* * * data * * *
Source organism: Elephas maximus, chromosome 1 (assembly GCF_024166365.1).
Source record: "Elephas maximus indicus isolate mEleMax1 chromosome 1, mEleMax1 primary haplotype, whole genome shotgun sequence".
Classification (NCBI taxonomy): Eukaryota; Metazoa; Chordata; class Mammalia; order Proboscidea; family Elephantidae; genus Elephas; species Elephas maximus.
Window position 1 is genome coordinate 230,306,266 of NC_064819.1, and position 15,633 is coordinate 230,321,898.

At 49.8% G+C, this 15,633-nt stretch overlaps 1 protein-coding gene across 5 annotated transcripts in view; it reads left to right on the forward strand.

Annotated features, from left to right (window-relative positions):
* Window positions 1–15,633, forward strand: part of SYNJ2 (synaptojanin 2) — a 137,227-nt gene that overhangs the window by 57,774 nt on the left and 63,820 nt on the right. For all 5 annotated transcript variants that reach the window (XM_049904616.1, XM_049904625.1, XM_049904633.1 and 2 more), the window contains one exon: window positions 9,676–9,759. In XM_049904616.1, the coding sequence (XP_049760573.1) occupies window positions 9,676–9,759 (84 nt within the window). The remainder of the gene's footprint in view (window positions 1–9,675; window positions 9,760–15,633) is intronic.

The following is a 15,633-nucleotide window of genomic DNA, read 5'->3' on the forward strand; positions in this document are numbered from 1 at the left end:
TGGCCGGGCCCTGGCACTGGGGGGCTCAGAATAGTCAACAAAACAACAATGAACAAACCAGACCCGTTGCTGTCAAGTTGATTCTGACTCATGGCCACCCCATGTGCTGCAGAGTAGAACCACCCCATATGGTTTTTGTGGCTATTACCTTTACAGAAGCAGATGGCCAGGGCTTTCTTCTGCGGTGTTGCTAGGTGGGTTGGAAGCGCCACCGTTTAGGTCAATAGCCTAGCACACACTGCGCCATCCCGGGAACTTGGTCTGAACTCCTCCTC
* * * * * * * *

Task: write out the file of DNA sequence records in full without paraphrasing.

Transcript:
Source organism: Elephas maximus, chromosome 1 (assembly GCF_024166365.1).
Source record: "Elephas maximus indicus isolate mEleMax1 chromosome 1, mEleMax1 primary haplotype, whole genome shotgun sequence".
Classification (NCBI taxonomy): Eukaryota; Metazoa; Chordata; class Mammalia; order Proboscidea; family Elephantidae; genus Elephas; species Elephas maximus.
Window position 1 is genome coordinate 230,306,266 of NC_064819.1, and position 15,633 is coordinate 230,321,898.

At 49.8% G+C, this 15,633-nt stretch overlaps 1 protein-coding gene across 5 annotated transcripts in view; it reads left to right on the forward strand.

Annotated features, from left to right (window-relative positions):
* Window positions 1–15,633, forward strand: part of SYNJ2 (synaptojanin 2) — a 137,227-nt gene that overhangs the window by 57,774 nt on the left and 63,820 nt on the right. For all 5 annotated transcript variants that reach the window (XM_049904616.1, XM_049904625.1, XM_049904633.1 and 2 more), the window contains one exon: window positions 9,676–9,759. In XM_049904616.1, the coding sequence (XP_049760573.1) occupies window positions 9,676–9,759 (84 nt within the window). The remainder of the gene's footprint in view (window positions 1–9,675; window positions 9,760–15,633) is intronic.

The following is a 15,633-nucleotide window of genomic DNA, read 5'->3' on the forward strand; positions in this document are numbered from 1 at the left end:
TGGCCGGGCCCTGGCACTGGGGGGCTCAGAATAGTCAACAAAACAACAATGAACAAACCAGACCCGTTGCTGTCAAGTTGATTCTGACTCATGGCCACCCCATGTGCTGCAGAGTAGAACCACCCCATATGGTTTTTGTGGCTATTACCTTTACAGAAGCAGATGGCCAGGGCTTTCTTCTGCGGTGTTGCTAGGTGGGTTGGAAGCGCCACCGTTTAGGTCAATAGCCTAGCACACACTGCGCCATCCCGGGAACTTGGTCTGAACTCCTCCTC